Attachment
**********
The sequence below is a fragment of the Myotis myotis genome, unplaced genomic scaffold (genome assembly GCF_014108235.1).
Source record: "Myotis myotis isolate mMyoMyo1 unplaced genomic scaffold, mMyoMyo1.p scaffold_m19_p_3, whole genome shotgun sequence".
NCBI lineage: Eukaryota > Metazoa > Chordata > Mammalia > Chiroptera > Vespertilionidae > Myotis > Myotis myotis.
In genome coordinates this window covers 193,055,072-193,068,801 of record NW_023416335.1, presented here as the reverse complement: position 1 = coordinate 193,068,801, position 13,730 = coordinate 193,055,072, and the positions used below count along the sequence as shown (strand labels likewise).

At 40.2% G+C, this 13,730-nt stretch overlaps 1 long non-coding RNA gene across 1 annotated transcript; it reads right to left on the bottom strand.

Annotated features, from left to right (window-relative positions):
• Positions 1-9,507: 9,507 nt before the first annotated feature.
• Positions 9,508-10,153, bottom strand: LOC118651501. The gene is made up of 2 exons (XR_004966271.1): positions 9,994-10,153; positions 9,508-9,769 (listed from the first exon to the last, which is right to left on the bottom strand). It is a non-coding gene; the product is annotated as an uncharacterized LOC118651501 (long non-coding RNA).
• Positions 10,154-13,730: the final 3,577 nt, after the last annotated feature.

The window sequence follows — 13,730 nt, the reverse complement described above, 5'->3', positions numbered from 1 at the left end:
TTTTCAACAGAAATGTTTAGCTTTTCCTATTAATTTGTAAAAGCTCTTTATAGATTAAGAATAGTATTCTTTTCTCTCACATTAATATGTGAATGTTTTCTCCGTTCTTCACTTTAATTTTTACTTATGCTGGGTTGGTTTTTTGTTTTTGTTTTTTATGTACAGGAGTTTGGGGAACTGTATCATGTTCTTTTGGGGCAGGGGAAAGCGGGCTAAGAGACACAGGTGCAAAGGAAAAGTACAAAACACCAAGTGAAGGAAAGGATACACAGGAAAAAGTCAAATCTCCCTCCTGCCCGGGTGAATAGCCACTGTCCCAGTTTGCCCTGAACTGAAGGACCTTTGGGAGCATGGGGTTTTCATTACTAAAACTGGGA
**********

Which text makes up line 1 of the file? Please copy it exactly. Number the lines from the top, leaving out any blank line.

The sequence below is a fragment of the Myotis myotis genome, unplaced genomic scaffold (genome assembly GCF_014108235.1).